E.g. Chap. Tropical ensilage additives. –Silage types covered are 1) maize, 2) grasses, 3)legumes, 4) whole plant silage (e.g. high moisture ear corn, HMEC) and 5) sorghum in this discussion. -Lignases type II (anaerobic lignases from said eco-habitats) may prove to be the ‘breakthrough’ in providing an ‘even playing’ field rather than relative fractionation in terms of lignification and inaccurate estimates that results and inconsistency in results in digestibility, utilization and productivity found in studies. - There may be a need to investigate further and address the matter of what metabolizes to completion lignin polymers to remove toxicity towards microbiota and to animal hosts from its end-products. –In regards to management of ensilage there is the same parallel that exists between the discussion of prebiotic effects and underlying and the mixing of readily fermentable carbohydrate/sugars such as molasses and grains and sources of protein supplementation (i. e. sources of crude protein, CP) as feed supplements or additives. There is the principle of adding enough CP to fulfill needs for nitrogen (N) for cellulolytics, i. e. effective fibrolysis in digestion in addition to minimal N requirements for microbial cell protein synthesis for protein from rumen digestion when undergoing supplementation of basal forage rations for tropical ensilage with CP from non-protein-nitrogen (NPN).
E.g. Chap. Maize Fibre Components. -Can be fractionally manipulated in the plant producing different silage types including the grain as such with varying management requirements and styles. -Genomics and the identification and manipulation of specific genes to control lignin and other fibre components is still at its infancy or perhaps at an inception we may presume. -Prediction of the nutritive value of various feed types produced from silage and grain composition and their digestion, utilization and production will be discussed.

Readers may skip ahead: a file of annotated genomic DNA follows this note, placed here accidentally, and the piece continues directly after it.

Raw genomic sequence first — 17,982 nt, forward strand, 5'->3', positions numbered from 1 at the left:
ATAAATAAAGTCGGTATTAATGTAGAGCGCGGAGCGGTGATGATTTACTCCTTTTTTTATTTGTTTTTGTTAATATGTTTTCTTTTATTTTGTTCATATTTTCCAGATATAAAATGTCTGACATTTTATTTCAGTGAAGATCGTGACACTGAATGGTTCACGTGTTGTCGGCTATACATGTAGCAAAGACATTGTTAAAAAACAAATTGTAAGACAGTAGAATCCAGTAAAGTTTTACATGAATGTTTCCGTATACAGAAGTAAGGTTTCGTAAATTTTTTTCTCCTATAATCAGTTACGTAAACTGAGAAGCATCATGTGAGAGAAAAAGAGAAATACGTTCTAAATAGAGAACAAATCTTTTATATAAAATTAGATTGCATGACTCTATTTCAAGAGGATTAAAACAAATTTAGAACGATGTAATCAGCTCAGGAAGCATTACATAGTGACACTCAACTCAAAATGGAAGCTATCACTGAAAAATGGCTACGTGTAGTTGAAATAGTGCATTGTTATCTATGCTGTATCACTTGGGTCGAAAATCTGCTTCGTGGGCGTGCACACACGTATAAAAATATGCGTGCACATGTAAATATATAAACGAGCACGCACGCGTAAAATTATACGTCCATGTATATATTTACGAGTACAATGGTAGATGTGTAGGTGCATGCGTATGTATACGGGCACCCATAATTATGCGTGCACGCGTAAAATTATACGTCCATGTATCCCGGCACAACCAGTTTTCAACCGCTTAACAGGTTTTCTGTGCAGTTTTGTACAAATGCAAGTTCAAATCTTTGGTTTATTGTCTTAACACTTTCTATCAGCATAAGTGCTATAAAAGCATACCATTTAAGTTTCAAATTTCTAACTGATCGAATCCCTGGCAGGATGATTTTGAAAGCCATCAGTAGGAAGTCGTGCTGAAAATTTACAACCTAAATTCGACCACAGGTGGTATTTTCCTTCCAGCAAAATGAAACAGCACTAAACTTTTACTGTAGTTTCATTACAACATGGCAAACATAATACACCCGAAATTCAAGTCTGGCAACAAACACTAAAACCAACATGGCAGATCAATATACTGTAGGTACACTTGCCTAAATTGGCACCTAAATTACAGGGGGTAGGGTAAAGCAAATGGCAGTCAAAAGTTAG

E.g. Chap. Farming & Renewable Resources Management. The farming for food amongst small-farmers in land reserves will be managed in the same way as rural and urban stakeholders using the rudiments of mixed-farming practices, e. g. pig operations with chickens and layers or goats, sheep and milking cattle with cash and vegetables crops and medium-large sized co-op or commercial farming operations, e.g. practices with monoculture or organic and other sustainable practices and intensive animal rearing practices, viz. grain-fed/silage or hay-fed with for e. g. beef cattle with corn grain-fed, soy beans with chickens, alfalfa or timothy with dairy, concentrate and forage with goats or sheep, either be it in Mozambique, Africa or the Fraser Valley, British Columbia CANADA. The activity for food production will compete with urban clustering of agro-food life sciences bio-hubbing, e. g. food mfging, processing/packaging, trade, and bio-pharma life sciences bio-hubbing. This will be discussed further here at SkyeBlue under a topic of contention, the "Fraser Hi-Tech Mainland" (FHTM) of B. C. As with Manitoba, CANADA's resource base of vast and diverse land base, feedstock availability, highly skilled workforce and value added processors it is claimed that the province is positioned to take advantage of a broad array of innovative activities in future. The same would hold true for FHTM in B.C. CANADA including a diverse mix of agri-food landbase throughout the island and provincial mainland. In addition to feedstock conversion to hi-grade animal feedstock for dairy and meat, feedstock can be shipped in from vast renewable reserves in the Prairie provinces, for e. g. pulp from beets and residuals from ethanol fermentation and the conversion of residual fibre to convert starch for wafered and pelleted feeds for aquaculture/capture fisheries and poultry meat production. The above arguments using resource bases for other countries will apply where foreign investments accrues in places like continental Africa as a future of renewed bio-hubbing in potentialy such a new breadbasket, it is predicted.